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Every Blink-182 Album Ranked Worst to Best

Pop punk royalty Blink-182 have gone through a ton of eras. There are the infamous Matt Skiba and Scott Raynor eras, but then there are the less remembered ones like the comically oversized Dickies shorts era or the oral sex and fart jokes era, which started in the mid-90s and ended like two years ago. We decided to sift through the various stages of Blinkdom and ranked every one of their albums accordingly.

8. California (2016)

The Skiba experiment proved to be extremely adequate, and just when we finally got used to this lineup last year they went ahead and went back to normal. There were definitely worse options out there to replace Tom DeLonge. Just imagine Blink-182 with Rome or Blink-182 featuring the singer of Creed. Things could’ve been disastrous.

Play it again: “Bored to Death” (It’s kind of like one of those YouTube videos titled “What If Alkaline Trio Wrote a Blink-182 Song?”)
Skip it: “California,” “Los Angeles,” and “San Diego” (We don’t need any more songs about this state. Give New Mexico some attention for a change.)

7. Nine (2019)

We like Matt Skiba and all, but he doesn’t do that thing where he pronounces “head” as “yead” like a certain DeLonge does and by golly, it’s one of the reasons we like Blink in the first place.

Play it again: “Generational Divide” (It’s 50 seconds long so by coincidence it leaves you wanting more.)
Skip it: “Black Rain” (On paper, this is an Alkaline Trio song. Get your bands straight, dude.)



6. Cheshire Cat (1995)

Don’t be fooled by the rough demo-like audio quality, there are a lot of bright spots on this album. From Tom’s slick guitar in “M+M’s” or Mark’s catchy bassline in “Carousel,” their musicianship is prevalent early on in their career despite their attempts to undermine it with edgelord humor that would only crush in a middle school setting.

Play it again: “Wasting Time” (Feels like prime Blink before their prime.)
Skip it: “Depends” (The lyrics are about uncontrollably shitting and pissing yourself in public. Can’t relate, personally.)

5. Neighborhoods (2011)

A lot of good things are happening on this album, but it also has major Angels and Airwaves energy. Clearly, Tom is knee-deep in that era where he believes aliens, UFOs, and outer space are real. That being said, I guess an A&A vibe is sort of preferable to Travis Barker pulling them in an Aquabats direction.

Play it again: “Heart’s All Gone”
Skip it: “Fighting the Gravity” (This one is trying to be the slower-paced “I Miss You” or “Adam’s Song” of the album, but it just doesn’t live up to it.)


4. Dude Ranch (1997)

If you’re someone who likes records to contain a skit about having sexual relations with a horse and another where a dog is heard audibly slurping Mark Hoppus’ urine out of a toilet then buddy, do I have an album for you. Solid from start to finish otherwise.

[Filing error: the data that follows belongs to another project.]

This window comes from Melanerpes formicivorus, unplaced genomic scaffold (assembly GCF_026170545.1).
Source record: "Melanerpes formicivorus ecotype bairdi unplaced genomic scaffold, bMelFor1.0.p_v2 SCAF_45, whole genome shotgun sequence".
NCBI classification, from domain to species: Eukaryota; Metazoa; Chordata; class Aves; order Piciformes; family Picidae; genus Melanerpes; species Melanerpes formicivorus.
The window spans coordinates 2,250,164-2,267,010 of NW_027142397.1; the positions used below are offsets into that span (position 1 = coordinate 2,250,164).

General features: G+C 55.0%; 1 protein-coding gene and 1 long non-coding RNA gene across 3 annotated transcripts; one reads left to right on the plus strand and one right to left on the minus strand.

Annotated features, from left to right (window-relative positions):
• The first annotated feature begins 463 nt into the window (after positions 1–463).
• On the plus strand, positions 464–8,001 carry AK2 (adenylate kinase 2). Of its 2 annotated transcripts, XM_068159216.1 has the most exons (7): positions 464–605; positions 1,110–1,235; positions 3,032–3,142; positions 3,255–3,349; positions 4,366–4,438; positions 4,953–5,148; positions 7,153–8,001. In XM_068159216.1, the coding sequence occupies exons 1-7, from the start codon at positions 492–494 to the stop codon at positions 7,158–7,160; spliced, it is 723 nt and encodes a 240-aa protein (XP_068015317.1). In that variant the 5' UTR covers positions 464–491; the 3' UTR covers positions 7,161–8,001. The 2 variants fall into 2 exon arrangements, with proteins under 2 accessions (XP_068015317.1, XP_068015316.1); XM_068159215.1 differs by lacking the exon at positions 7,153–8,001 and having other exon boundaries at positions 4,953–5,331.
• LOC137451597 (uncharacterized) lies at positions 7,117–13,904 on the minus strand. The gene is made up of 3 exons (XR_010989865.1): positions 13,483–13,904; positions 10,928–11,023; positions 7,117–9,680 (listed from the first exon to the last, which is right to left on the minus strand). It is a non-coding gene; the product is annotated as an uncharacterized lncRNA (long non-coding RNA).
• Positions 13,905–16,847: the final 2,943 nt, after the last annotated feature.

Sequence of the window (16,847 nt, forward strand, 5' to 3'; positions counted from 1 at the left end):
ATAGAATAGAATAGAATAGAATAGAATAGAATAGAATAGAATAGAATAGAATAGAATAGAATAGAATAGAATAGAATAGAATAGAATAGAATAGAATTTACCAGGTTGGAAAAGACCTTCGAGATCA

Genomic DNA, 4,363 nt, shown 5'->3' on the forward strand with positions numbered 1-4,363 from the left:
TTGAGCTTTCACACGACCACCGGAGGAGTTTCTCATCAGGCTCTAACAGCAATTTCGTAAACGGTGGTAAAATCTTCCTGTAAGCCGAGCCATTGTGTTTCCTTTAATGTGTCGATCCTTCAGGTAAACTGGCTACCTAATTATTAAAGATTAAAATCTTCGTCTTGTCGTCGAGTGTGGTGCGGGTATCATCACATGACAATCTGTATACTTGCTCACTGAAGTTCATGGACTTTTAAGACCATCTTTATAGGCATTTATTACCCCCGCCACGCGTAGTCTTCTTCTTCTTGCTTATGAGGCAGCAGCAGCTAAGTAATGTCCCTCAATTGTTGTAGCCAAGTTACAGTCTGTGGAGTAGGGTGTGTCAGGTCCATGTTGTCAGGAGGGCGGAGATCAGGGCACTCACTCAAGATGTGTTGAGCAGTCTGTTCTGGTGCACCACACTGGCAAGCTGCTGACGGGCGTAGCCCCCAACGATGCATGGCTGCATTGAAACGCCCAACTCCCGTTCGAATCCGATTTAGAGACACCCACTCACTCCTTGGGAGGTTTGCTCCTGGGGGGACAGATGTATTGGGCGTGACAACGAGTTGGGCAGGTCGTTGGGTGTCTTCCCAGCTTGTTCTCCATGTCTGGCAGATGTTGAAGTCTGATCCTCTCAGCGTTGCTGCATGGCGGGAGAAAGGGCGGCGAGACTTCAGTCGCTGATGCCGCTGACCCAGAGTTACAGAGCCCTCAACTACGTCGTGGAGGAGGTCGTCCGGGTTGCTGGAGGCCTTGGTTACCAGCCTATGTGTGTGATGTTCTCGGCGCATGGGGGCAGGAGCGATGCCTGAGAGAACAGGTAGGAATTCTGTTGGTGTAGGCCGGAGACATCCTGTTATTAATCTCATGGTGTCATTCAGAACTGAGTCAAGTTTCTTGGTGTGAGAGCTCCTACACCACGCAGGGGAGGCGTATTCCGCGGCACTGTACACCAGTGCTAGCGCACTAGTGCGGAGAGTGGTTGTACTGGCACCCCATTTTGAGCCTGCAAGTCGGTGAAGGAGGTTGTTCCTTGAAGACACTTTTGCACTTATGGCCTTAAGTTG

Play it again: “Dammit” (Checks all the Blink-182 boxes.)
Skip it: “Josie” (Their idea of a love song is just a list of things a girl named Josie does for them. What’re YOU bringing to the table in the relationship, Blink?)


3. Blink-182 (2003)

It’s never a good sign when a band’s fifth album is self-titled or worse yet untitled, but this one is an exception. It also somehow feels like their most adult one up to that point. They grow up fast, don’t they? And just like real life: When you finally put it all together, you take an eight-year break to focus on less lucrative hobbies.

Play it again: “All Of This” (Turns out, goth legend Robert Smith is a pop punk guy and makes an appearance on this track.)
Skip it: “Stockholm Syndrome” (You can tell Blink is really trying to grow artistically here. Gross.)

2. Take Off Your Pants and Jacket (2001)

Remember that brief moment of time during that summer just after you graduated high school but right before you had to choose between taking out crippling student loan debt that would take decades to pay off or else being disqualified from 85% of careers? That’s this album. Aggressively carefree even though shit’s about to get real any minute now.

Play it again: “Anthem Part Two” (Finally a sequel to “Anthem.”)
Skip it: “Happy Holidays, You Bastard” (This one isn’t relevant 11 months out of the year, but you can move it to the “play it again” portion in December.)

1. Enema of the State (1999)

Not exactly going against the grain with this pick. An intellectually savvy critic might subvert expectations and go with “Neighborhoods” or dare I say “California.” But we’re not real music journalists. We dropped out of community college. Anyway, this is the one.

Play it again: Yes.
Skip it: If you’re not into pop punk, skip this discography entirely.




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